08/21/2013 05:12 EDT | Updated 10/21/2013 05:12 EDT

The Truth About Poison Gas In Syria

Did the Syrian government launch a nerve gas attack on the night of August 20, 2013, that killed 1,300 people? Yes, no, or maybe... choose your answer. But don't count on knowing if it's accurate.

First, no media report provided by either the Assad Government or the Syrian National Front should be accepted at face value, although -- perhaps -- the Assad government has more of a history of controlling media and less of one of providing fabricated material.

However, various local parties on both sides of the civil war have learned from the Palestinian Authority about the value of providing staged or fabricated media events. "Pallywood", as some reporters and journalists have described it, has a long history of providing exciting or emotional images that have no basis in reality.

Hezbollah moved things to a new level during its 2006 conflict with Israel, when it turned out that their own cameramen provided some images, and there were many carefully staged and choreographed media events. Some local stringers for media outlets even turned out to be members of Hezbollah.

Hamas tried the same strategy during Operation Cast Lead in 2008/09.

The civil war in Syria is undeniably vicious and there have been plenty of atrocities by both sides, but the allegations of poison gas use have been flying thick and fast.

Syria has been known to have been making its own chemical weapons since the 1980s, particularly blister agents (such as mustard gas) and nerve agents (such as sarin and VX). These, in the main, are "area denial" chemical weapons, and may have been developed with halting an Israeli armoured thrust in mind -- the IDF came perilously close to Damascus in the '73 war.

For gassing people hiding inside buildings and cellars, blister and nerve gases are inefficient; choking and blood agents such as phosgene and cyanogen are far more effective. Syria was not believed to have been manufacturing these prior to 2011.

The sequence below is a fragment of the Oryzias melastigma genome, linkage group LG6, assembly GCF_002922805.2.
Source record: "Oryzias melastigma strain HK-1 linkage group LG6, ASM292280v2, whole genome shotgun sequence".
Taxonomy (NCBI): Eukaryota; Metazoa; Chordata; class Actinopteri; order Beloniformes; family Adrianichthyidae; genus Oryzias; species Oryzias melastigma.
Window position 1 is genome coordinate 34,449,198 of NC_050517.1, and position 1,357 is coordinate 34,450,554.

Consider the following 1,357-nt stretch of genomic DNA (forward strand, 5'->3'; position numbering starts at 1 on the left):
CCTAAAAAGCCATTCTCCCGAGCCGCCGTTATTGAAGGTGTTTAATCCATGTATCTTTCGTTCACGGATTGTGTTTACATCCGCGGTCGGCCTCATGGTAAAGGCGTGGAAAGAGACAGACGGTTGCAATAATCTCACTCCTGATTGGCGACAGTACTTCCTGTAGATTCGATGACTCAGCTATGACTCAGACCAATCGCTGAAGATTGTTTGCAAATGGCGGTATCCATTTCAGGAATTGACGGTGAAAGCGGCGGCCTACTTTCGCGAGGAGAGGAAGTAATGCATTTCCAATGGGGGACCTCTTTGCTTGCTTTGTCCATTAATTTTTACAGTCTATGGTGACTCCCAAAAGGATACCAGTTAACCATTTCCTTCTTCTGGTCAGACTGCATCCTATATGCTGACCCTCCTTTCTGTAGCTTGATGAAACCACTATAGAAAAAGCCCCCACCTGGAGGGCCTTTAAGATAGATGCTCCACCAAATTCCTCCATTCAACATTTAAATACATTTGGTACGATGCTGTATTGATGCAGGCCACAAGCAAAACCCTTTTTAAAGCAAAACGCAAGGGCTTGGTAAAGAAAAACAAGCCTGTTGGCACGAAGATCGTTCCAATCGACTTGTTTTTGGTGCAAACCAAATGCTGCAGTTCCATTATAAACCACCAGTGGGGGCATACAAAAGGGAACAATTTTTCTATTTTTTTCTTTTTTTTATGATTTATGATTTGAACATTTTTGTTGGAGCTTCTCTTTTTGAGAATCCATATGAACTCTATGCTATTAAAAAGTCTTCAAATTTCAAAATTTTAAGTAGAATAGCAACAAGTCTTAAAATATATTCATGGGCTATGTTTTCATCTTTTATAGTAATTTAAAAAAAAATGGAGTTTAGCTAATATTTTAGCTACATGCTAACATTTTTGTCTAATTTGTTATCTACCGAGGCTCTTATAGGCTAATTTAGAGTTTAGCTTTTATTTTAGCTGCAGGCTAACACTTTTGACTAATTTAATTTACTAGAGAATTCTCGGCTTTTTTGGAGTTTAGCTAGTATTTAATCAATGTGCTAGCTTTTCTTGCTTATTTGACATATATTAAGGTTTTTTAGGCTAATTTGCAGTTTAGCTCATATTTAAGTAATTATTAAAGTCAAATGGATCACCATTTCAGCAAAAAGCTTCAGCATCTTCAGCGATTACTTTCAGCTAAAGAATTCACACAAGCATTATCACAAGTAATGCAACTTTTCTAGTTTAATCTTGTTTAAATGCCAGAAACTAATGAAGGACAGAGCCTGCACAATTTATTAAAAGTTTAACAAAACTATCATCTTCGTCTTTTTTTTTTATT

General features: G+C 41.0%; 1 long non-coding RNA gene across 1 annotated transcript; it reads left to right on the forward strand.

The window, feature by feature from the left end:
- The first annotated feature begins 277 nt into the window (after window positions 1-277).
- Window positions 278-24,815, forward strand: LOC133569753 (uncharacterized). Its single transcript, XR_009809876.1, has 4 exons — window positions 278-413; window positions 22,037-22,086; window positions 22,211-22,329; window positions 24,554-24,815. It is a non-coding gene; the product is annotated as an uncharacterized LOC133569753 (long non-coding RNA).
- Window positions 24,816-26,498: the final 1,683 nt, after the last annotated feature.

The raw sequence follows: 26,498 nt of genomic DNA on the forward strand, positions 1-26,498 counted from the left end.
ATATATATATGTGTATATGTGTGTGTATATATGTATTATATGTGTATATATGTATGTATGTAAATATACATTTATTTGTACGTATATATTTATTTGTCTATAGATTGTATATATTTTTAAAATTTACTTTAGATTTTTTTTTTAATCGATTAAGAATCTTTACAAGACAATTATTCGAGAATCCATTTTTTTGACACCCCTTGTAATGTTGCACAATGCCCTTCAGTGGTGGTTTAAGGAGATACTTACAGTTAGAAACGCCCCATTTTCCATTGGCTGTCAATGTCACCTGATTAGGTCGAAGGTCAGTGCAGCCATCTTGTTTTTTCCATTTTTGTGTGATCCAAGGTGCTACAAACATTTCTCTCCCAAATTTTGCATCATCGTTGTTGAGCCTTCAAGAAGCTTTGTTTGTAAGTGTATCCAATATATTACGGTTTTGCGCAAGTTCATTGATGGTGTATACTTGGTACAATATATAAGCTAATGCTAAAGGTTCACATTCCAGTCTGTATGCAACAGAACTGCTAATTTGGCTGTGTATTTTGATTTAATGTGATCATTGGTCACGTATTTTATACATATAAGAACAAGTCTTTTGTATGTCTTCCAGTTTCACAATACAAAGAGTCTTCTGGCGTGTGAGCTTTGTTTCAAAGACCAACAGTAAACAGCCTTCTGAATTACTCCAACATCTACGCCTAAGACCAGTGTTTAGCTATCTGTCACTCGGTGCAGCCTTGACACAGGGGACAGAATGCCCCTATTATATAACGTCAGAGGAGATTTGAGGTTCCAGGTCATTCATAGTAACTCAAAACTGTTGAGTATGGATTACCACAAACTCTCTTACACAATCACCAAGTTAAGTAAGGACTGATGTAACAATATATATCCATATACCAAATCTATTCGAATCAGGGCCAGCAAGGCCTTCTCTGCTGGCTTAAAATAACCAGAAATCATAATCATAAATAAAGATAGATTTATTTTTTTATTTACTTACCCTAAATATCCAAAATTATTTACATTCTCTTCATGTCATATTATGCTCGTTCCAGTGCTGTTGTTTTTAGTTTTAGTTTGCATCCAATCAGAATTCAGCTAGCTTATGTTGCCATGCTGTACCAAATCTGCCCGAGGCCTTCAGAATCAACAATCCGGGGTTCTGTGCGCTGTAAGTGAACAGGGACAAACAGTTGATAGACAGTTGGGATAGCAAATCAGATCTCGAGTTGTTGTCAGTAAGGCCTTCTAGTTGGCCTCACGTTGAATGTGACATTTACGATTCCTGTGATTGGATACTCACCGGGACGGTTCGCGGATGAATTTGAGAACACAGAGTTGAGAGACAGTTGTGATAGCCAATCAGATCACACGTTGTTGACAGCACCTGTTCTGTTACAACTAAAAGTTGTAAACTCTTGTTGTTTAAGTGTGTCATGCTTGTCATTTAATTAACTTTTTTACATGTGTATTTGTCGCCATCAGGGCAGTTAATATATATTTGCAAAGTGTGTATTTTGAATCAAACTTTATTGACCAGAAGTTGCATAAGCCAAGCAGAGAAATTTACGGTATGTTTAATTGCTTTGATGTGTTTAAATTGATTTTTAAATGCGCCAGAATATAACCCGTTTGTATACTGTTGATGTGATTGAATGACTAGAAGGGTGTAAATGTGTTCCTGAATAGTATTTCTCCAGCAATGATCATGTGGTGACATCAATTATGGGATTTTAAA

Using chemical weapons on rebels is an old habit in the Middle East. Egypt used them on Yemeni Royalists in the 1960s, Saudi Arabia on Wahhabi militants in 1979, and both Saddam Hussein and Qaddafi used them in the 1980s. It is very hypocritical for the Arab League to be crying 'foul!' at the Assad regime.

For those with the stomach for it, it is not too hard to find footage on the internet of tests of nerve gas on animals... including al-Qaeda experiments on dogs in their Afghan training bases prior to 9/11. There are also a lot of photographs of victims of blister-agents dating back to WWI.

The footage of purported victims of recent chemical weapons attacks in Syria shows a distressing number of children's corpses... but then both Saddam Hussein and Hezbollah have been accused of stockpiling them in the past to reserve for media events. The Syrian National Front might be no different.

Dead children are an abomination under any circumstances -- and every propagandist knows it.

However, film of partly shrouded dead children (showing gray faces but whose bodies are wrapped in thick cloth) yields few obvious clues about the manner of their death.

The victims of the chemical weapons attack in a mosque (again, with an abundance of children) show no signs of the painful blisters that attend exposure to mustard gas or the twitches and convulsions of exposure to nerve gas.

Also, blister and nerve agents tend to be "persistent" which means those who blithely treat casualties without wearing full protection soon become casualties too.

It is possible, indeed probable, that the Assad Regime has used chemical weapons at times on Syrian National Front rebels. It is equally likely that the rebels have returned the favour. However, one could wonder why both sides seem to be randomly firing limited qualities against non-combatants, instead of reserving their stocks to seek some decisive battlefield advantage somewhere.

In a vicious ideologically-driven civil war with plenty of murders and massacres already to the discredit of both sides, it may not be too cynical to submit that chemical weapons -- when used -- are mostly being used for their propaganda value as "proof" of the bestial nature of the foe. We require no further proofs about either side.